Kentucky colonel: Tiz the Law
SHEPHERDSTOWN — In Kentucky, all is right with the world.
From Paducah to Middlesboro and from Covington to Harlan County, the state’s populace is properly agog because the near-earthquake events that moved the Kentucky Derby on the calendar from the first Saturday in May to the first Saturday in September has finally arrived.
Only about 23,000 of the usual 150,000 people that normally attend will be allowed in to see the state’s largest fashion show. The sprouting of fancy hats, spending of accumulated wealth and gulping down of the finest bourbons are now at hand — coronavirus or not.
And so is Tiz the Law, prohibitive favorite among this year’s three-year-old crop. Tiz the Law and steady-as-they-go trainer Barclay Tagg have now strung together four consecutive powerful performances in winning the Holy Bull and Florida Derby, before departing the Sunshine State to rollick through the Belmont Stakes and Travers Stakes in New York state.
The wide white blaze running the length of his head has become recognizable as a sure sign of equine dominance this year.
He’s the only thoroughbred that can win the 2020 Triple Crown. Because of that, Tiz the Law has become the favorite of many folks wanting to see the short-lived excitement of a chase for racing’s most treasured glory.
If the fickle weather holds with sun and a dry racing surface, there will probably be a full field of 20 or nearly that many. Even though the Kentucky Derby is not the first leg of the annual Triple Crown series here in 2020, it is still the most cherished race in the hearts and minds of many owners and trainers.
Gravel-voiced bettors with a squinting eye busily searching for a score at the mutual windows might throw down their money on Authentic or Art Collector and team one of them in an exacta wager with Honor A.P., Ny Traffic, King Guillermo, Dr. Post, Sole Volante or Thousand Words, but the once-a-year viewer of thoroughbred racing will probably cling to Tiz the Law and his Triple Crown chances.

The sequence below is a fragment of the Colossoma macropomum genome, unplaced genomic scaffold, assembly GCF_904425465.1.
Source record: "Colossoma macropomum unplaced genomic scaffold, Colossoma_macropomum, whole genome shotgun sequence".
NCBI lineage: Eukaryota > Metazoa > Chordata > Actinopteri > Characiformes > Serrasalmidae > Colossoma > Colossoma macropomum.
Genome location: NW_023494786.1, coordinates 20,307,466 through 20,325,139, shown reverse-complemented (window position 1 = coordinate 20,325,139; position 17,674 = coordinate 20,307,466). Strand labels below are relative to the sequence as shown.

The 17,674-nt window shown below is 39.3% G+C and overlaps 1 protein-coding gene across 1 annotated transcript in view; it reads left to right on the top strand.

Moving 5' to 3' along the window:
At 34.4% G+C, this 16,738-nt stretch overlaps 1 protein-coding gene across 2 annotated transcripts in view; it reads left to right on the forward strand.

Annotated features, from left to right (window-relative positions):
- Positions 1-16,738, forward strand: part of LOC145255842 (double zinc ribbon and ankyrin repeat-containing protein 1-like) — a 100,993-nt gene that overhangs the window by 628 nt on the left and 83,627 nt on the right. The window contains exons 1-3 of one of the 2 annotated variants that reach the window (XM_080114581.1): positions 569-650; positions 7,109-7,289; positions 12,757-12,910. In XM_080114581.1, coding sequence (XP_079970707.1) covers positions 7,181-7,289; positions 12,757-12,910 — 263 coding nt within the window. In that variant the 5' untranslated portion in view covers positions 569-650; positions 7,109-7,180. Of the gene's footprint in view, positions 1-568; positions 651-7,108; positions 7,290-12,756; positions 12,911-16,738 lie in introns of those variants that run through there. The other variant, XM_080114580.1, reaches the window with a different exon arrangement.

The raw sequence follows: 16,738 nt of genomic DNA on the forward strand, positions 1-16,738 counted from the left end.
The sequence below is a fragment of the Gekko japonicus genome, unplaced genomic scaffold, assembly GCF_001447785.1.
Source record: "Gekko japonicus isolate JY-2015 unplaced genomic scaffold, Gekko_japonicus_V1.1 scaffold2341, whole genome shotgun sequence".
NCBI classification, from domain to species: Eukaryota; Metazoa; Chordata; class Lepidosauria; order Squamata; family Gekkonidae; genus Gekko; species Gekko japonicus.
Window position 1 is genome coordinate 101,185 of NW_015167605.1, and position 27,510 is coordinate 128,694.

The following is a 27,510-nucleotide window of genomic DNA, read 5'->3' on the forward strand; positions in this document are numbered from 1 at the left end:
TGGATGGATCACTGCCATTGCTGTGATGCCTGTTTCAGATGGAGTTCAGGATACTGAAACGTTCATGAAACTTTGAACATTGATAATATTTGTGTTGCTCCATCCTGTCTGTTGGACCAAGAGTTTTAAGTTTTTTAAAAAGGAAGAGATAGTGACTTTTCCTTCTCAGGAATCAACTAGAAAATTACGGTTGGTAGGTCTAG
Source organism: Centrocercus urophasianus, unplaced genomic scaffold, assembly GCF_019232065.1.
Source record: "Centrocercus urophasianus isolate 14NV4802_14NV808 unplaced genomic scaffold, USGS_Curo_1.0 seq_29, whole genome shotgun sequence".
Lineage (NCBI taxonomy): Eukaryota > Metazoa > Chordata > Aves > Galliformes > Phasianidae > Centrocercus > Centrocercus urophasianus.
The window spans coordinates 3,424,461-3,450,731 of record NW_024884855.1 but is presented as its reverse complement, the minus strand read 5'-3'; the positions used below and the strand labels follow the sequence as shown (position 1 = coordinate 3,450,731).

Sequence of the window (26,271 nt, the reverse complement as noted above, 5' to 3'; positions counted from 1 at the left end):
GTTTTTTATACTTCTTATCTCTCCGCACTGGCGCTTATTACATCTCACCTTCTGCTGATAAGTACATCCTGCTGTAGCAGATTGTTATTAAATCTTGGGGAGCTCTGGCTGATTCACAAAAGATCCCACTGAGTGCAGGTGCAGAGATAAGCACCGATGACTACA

A muddy path for the 10 furlongs could scramble plans for some, including Tiz the Law. The cavalry charge leaving the starting gate often sees the thoroughbreds bump and grind their way toward the lead and then the first turn. The Churchill Downs home stretch is one of the longest in all of North American racing. And only a scant few of these entries have ever run 10 furlongs.
But tomorrow they will give it a go. Bringing smiles to finely coiffed women and men in top hats or seer-sucker suits and bow ties.
Tiz the Law and jockey Manny Franco will be the main topics of genteel conversation in many of the $1,400 seats. Mint juleps will be spilt in hushed shock if he doesn’t win.
But the so-called “fastest two minutes in all of sport” will likely be completed with Tiz the Law still on the lips of those thinking about the Preakness Stakes looming ahead in Baltimore on Oct. 3.